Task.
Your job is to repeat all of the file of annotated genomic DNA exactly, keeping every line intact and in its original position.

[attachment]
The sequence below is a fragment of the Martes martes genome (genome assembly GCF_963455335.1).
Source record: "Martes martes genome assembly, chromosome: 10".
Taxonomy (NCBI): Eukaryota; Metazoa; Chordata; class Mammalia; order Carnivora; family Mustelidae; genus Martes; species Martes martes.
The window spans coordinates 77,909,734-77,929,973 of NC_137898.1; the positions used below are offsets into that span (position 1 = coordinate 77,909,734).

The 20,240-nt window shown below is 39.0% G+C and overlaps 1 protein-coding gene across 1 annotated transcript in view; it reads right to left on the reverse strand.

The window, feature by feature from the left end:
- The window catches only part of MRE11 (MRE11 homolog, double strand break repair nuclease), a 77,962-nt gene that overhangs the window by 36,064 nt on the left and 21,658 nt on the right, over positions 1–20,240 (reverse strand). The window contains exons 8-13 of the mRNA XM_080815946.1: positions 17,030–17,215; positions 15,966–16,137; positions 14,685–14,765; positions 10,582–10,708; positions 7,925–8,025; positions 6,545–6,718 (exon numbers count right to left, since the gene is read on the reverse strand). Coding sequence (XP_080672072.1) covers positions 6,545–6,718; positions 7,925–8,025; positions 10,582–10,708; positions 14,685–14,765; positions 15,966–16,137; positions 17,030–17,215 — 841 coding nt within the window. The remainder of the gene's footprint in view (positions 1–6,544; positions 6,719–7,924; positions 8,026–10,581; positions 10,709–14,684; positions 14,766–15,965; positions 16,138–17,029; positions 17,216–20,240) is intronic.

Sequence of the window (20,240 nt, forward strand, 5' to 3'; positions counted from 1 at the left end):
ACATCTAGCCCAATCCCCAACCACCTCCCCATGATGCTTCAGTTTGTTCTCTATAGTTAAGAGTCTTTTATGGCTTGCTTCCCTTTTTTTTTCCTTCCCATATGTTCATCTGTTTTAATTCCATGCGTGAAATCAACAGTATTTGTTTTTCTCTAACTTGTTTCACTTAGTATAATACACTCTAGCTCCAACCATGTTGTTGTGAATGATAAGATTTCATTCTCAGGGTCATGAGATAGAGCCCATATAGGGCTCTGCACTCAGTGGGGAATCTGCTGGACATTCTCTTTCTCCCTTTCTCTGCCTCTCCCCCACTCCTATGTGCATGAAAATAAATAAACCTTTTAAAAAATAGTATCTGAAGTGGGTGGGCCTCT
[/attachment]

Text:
The sequence below is a fragment of the Martes martes genome (genome assembly GCF_963455335.1).
Source record: "Martes martes genome assembly, chromosome: 10".
Taxonomy (NCBI): Eukaryota; Metazoa; Chordata; class Mammalia; order Carnivora; family Mustelidae; genus Martes; species Martes martes.
The window spans coordinates 77,909,734-77,929,973 of NC_137898.1; the positions used below are offsets into that span (position 1 = coordinate 77,909,734).

The 20,240-nt window shown below is 39.0% G+C and overlaps 1 protein-coding gene across 1 annotated transcript in view; it reads right to left on the reverse strand.

The window, feature by feature from the left end:
- The window catches only part of MRE11 (MRE11 homolog, double strand break repair nuclease), a 77,962-nt gene that overhangs the window by 36,064 nt on the left and 21,658 nt on the right, over positions 1–20,240 (reverse strand). The window contains exons 8-13 of the mRNA XM_080815946.1: positions 17,030–17,215; positions 15,966–16,137; positions 14,685–14,765; positions 10,582–10,708; positions 7,925–8,025; positions 6,545–6,718 (exon numbers count right to left, since the gene is read on the reverse strand). Coding sequence (XP_080672072.1) covers positions 6,545–6,718; positions 7,925–8,025; positions 10,582–10,708; positions 14,685–14,765; positions 15,966–16,137; positions 17,030–17,215 — 841 coding nt within the window. The remainder of the gene's footprint in view (positions 1–6,544; positions 6,719–7,924; positions 8,026–10,581; positions 10,709–14,684; positions 14,766–15,965; positions 16,138–17,029; positions 17,216–20,240) is intronic.

Sequence of the window (20,240 nt, forward strand, 5' to 3'; positions counted from 1 at the left end):
ACATCTAGCCCAATCCCCAACCACCTCCCCATGATGCTTCAGTTTGTTCTCTATAGTTAAGAGTCTTTTATGGCTTGCTTCCCTTTTTTTTTCCTTCCCATATGTTCATCTGTTTTAATTCCATGCGTGAAATCAACAGTATTTGTTTTTCTCTAACTTGTTTCACTTAGTATAATACACTCTAGCTCCAACCATGTTGTTGTGAATGATAAGATTTCATTCTCAGGGTCATGAGATAGAGCCCATATAGGGCTCTGCACTCAGTGGGGAATCTGCTGGACATTCTCTTTCTCCCTTTCTCTGCCTCTCCCCCACTCCTATGTGCATGAAAATAAATAAACCTTTTAAAAAATAGTATCTGAAGTGGGTGGGCCTCT